Ever wondered how to bring AI to your day-to-day work? Our last post will focus on Power Virtual Agents, particularly how to build conversational BOTs with Microsoft Graph. We are going to return user's calendar meeting information through BOT interaction. Some extending ideas could be getting Planner or important email data. This post serves as a foundation and an inspiration. So let's go ahead and get into the content!
So why this content is important? I am sure much like myself, most of you are inundated with a lot of information, which is spread across many services like Email, Calendar, SharePoint, etc. In order to find the right focus from the disparate data, we can bring this information together by using Power Virtual Agents and Graph.
Thus, our goal is to...
- Introducing bots, explaining where they are being used, and providing an overview of how Power Virtual Agents can be used to create bots
- Reviewing the process for creating a bot and how to work with the Power Virtual Agents user interface
- Illustrating the process of publishing a bot and successfully solving our problem
In order to get those objectives, you should have...
- Access to Power Virtual Agents
- Relevant permissions including enabled delegation to access user calendar
Microsoft Power Virtual Agents empowers teams to create powerful bots through a guided, no-code graphical interface. With Power Virtual Agents, we can eliminate the gap between the subject matter experts and development teams that are building the bots, and can reduce latency between teams recognizing an issue and updating the bot to address the issue.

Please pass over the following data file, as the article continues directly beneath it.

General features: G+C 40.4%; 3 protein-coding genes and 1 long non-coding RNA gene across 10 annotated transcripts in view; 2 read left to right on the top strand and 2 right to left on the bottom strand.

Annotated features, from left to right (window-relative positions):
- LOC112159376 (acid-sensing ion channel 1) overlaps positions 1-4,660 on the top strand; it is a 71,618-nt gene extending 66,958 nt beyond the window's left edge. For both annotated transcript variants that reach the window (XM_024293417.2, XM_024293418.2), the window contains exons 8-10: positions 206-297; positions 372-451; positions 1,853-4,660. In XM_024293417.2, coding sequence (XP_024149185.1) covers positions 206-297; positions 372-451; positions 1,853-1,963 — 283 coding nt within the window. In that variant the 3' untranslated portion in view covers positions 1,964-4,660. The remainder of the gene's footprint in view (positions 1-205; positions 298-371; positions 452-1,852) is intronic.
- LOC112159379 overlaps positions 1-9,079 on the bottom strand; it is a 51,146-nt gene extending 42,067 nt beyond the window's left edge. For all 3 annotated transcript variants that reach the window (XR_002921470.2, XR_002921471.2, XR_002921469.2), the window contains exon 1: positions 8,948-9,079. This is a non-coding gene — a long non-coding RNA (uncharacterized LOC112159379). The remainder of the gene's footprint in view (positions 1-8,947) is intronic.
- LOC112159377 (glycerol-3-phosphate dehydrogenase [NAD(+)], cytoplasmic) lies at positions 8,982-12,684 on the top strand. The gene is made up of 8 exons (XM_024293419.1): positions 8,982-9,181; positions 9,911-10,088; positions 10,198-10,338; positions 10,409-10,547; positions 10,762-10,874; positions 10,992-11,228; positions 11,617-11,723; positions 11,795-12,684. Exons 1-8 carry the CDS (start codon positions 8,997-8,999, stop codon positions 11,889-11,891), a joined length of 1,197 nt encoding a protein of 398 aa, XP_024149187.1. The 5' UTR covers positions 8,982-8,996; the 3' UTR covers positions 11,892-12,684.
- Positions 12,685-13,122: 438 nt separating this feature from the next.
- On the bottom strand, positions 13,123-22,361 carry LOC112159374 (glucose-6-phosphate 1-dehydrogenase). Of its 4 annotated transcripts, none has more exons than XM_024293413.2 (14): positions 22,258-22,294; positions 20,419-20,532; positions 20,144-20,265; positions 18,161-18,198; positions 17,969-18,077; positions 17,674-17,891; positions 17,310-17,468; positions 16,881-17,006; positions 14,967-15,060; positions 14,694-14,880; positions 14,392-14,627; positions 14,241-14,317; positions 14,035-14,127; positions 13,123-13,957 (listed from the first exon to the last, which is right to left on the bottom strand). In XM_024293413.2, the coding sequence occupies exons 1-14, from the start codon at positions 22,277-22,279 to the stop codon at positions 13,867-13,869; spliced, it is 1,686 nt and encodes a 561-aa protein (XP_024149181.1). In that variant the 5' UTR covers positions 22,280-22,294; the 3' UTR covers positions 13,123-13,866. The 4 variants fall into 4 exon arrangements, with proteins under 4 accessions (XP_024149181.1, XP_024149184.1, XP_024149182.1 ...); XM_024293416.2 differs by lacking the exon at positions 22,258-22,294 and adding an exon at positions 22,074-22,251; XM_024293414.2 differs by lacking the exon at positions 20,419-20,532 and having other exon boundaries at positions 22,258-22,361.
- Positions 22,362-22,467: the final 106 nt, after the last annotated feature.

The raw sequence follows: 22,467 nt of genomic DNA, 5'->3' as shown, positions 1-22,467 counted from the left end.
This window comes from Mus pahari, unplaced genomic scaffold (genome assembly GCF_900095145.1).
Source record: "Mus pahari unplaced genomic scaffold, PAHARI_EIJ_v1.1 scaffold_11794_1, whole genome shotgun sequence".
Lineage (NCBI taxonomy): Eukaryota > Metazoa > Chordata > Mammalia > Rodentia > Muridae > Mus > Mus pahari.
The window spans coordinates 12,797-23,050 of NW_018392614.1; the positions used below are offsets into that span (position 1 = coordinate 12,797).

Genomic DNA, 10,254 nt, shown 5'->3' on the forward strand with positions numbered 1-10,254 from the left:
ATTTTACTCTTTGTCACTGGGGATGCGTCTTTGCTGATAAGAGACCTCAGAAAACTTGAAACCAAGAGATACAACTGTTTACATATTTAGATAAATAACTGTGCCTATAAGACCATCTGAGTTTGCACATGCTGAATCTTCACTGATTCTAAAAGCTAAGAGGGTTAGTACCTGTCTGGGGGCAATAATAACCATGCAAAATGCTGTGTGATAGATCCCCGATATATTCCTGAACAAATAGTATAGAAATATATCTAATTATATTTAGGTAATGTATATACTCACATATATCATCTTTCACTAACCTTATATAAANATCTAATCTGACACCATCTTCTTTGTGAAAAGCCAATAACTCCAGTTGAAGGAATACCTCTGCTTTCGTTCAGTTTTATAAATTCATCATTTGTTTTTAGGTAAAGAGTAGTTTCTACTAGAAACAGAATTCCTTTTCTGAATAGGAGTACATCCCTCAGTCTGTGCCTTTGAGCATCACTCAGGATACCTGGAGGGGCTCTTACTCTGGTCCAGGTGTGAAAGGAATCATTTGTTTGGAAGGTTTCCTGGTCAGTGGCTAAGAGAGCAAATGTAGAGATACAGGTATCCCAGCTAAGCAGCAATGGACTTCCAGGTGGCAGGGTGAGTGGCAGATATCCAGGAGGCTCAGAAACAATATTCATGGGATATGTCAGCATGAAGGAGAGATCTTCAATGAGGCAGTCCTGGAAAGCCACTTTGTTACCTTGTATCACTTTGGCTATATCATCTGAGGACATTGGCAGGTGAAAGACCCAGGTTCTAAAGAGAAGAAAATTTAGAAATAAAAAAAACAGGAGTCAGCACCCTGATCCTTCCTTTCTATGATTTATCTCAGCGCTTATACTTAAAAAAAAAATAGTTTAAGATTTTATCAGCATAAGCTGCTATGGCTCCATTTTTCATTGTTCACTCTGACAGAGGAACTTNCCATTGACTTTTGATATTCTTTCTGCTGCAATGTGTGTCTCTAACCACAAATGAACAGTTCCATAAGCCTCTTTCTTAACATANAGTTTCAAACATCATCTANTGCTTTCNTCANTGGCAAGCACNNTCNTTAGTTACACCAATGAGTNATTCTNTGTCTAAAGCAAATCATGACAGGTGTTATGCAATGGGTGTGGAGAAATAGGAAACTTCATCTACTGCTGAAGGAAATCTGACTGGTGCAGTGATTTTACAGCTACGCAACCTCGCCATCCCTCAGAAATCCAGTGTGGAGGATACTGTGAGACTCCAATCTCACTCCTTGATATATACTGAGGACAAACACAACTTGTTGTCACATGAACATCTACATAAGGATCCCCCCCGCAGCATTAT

Each one of us wears multiple hats at work sometimes. For example, a university professor may be a lecturer, a researcher and a faculty staff for one semester! Hence, there could be a lot of different meetings and projects. To efficiently and interactively navigate through information, our chatbot would come to the field. It can help to show a list and give suggestions, just like a personal assistant.
Moreover, it includes the following features to enhance your bot's functionality to make it even more powerful:
- Initiate Microsoft Power Automate flows, which is being used in our following demo
- Pass conversations to live agents. Bots can be configured to pass conversations, including the context to live agents
- Automate topic creation. You can extract content from existing support pages, such as Frequently Asked Questions (FAQs)
The first time that you sign in to Power Virtual Agents and create a new bot, a default environment is created. Unless specified otherwise, any additional bots will be created in the default environment. If additional environments are needed, such as for different regions, organizational needs, or other circumstances, they can be added through the Microsoft Power Platform admin center.
When in the admin center, you can add environments by going to the Environments tab and selecting New to open the new environment panel.
You can create bots by selecting the bot icon in the Power Virtual Agents interface.
In the Create a new bot dialog box, enter a name for your bot. Select Create to begin the bot-building process, which can take up to 15 minutes for the first bot that you create in an environment.
You will define any additional topics by selecting Topics in the side navigation pane and then selecting New topic at the top of the page. Each topic that you define should include some trigger phrases. Trigger phrases are examples of text such as questions or utterances that teach the bot when to respond with this dialog.